Queen’s academic awarded share of €677 million to study how flu viruses hijack cells
Dr David Courtney, from Wellcome-Wolfson Institute for Experimental Medicine is one of 436 laureates from the 2020 ERC Starting Grants competition who have been awarded a share of €677 million to tackle the biggest scientific questions of our time.
The funding will help early-career scientists and scholars to build their own teams and conduct pioneering research across all disciplines. The grants are part of the EU’s Research and Innovation programme, Horizon 2020.
Dr Courtney’s five-year project will receive a grant of over €1.5 million to establish a research group at Queen’s dedicated to studying how influenza (flu) viruses interact with the machinery inside the cells of our body.
Influenza viruses, like all viruses, hijack systems within our cells to replicate themselves and help continue their spread to other vulnerable individuals. Through developing a better understanding of the intricate details of the influenza life cycle, small drug molecules may be designed to disrupt these interactions and halt the virus replication before it can spread.
It is hoped the research project may provide some understanding as to how viruses spread at such a rapid rate and become a pandemic, such as the current coronavirus, SARS-CoV-2.
Speaking on the announcement, Dr Courtney, Research Fellow at Wellcome-Wolfson Institute for Experimental Medicine said: “This is a project I conceived of over a year ago and I am really excited to get it underway. With the exceptional research facilities and faculty here at Queen’s University, and the generous funding and resources provided by the EU commission, I am certain this project can be a great success.
“By exploring the mechanisms by which influenza viruses’ replicate inside our cells we hope to come up with some potential answers to the question ‘how do we prevent the next viral pandemic’.”
Mariya Gabriel, European Commissioner for Innovation, Research, Culture, Education and Youth, said: “With European Research Council grants, the EU is leveraging the talent and curiosity of some of the best young researchers in Europe. Their ideas are set to break fresh ground and open new ways to deal with pressing challenges in the areas of health, energy and digital technologies, as well as many other fields.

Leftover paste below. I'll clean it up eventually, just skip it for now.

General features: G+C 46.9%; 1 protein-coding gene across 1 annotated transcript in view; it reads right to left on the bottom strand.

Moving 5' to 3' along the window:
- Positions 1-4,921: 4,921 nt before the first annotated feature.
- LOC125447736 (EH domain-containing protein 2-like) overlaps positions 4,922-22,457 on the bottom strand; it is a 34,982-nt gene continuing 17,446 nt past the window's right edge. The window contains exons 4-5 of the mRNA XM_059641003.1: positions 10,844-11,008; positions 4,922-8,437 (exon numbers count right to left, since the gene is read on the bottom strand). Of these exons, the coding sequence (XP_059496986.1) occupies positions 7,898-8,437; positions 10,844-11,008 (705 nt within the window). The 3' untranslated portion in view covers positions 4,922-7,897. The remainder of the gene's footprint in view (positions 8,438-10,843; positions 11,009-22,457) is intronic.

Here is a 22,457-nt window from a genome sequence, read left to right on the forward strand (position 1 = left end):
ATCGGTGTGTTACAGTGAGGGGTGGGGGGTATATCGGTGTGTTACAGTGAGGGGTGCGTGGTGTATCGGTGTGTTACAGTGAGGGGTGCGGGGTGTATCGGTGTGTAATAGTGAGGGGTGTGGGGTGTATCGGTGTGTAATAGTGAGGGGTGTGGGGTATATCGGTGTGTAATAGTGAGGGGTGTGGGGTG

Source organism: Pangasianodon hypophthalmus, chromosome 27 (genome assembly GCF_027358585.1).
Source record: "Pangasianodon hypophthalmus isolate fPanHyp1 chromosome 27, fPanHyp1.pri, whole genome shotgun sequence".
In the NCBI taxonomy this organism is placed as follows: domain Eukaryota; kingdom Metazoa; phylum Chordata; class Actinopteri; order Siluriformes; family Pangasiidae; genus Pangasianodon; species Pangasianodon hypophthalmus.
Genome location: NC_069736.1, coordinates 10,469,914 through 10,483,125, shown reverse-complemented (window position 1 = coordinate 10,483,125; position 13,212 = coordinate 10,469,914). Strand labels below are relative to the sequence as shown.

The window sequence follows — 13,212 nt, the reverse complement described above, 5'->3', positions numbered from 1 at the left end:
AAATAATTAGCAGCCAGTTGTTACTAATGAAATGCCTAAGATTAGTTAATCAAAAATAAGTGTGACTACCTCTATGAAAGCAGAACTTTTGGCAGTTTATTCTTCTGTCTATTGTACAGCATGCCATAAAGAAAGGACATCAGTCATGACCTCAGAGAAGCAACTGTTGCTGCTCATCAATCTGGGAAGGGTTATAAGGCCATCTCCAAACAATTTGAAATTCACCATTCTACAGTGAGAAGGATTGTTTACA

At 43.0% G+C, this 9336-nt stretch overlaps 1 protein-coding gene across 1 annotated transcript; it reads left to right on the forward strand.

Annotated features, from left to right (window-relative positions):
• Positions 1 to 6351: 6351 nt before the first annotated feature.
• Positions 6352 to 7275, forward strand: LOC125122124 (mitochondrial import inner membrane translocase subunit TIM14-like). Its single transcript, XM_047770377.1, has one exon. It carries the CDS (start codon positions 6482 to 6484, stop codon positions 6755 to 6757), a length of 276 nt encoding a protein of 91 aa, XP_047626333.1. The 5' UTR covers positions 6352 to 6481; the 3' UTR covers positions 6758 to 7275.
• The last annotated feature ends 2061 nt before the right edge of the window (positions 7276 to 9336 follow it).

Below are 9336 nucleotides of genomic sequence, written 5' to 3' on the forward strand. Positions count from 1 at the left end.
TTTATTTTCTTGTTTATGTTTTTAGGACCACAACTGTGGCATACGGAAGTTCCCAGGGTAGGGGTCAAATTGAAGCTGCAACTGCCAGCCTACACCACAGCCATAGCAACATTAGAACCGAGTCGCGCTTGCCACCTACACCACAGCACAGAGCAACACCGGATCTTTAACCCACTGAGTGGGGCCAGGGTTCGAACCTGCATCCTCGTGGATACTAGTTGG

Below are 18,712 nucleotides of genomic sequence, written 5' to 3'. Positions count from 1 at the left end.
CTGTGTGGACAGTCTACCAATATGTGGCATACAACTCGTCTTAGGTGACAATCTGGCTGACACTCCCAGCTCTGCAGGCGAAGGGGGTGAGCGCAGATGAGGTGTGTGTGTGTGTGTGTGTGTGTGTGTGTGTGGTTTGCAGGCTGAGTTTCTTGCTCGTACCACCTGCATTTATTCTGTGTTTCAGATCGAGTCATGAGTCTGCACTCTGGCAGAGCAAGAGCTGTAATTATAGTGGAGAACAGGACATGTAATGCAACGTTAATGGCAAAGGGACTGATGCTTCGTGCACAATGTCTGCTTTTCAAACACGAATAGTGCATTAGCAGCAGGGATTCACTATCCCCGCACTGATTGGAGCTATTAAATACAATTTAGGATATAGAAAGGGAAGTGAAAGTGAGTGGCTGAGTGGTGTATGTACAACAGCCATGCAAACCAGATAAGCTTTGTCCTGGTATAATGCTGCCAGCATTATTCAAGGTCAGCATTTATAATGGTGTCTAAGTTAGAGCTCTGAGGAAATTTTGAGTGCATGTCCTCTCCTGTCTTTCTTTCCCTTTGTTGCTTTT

“Our ambition to effectively tackle current and future crises depends on our strong will to continuously and increasingly support top research at the frontiers of our knowledge.”
President of the European Research Council (ERC), Professor Jean-Pierre Bourguignon, commented: “The present health crisis showed that despite spectacular progress in research over the past decades, there still remain plenty of unsolved scientific mysteries, as well as lessons to be learnt from the past. Therefore, the best strategy to tackle it is to enable some of the brightest minds to pursue their most innovative ideas, in order to create opportunities for serendipitous discoveries. This is what the European Research Council is for.
“It’s clear that, if Europe is to be competitive globally, it needs to give substantial support to the next generation of researchers as these ERC Starting Grants do, and to invest much more in top blue-sky research.”
The grantees are a diverse group with 40 different nationalities. Amongst the winners, 20 researchers are moving to Europe from further afield thanks to the funding. The new grantees will be based in 25 countries across Europe, with Germany (88 grants), the UK (62), the Netherlands (42) and France (38) as top locations. Some 13% of applications were selected for funding in this round. More information can be found here: https://erc.europa.eu/news/StG-recipients-2020
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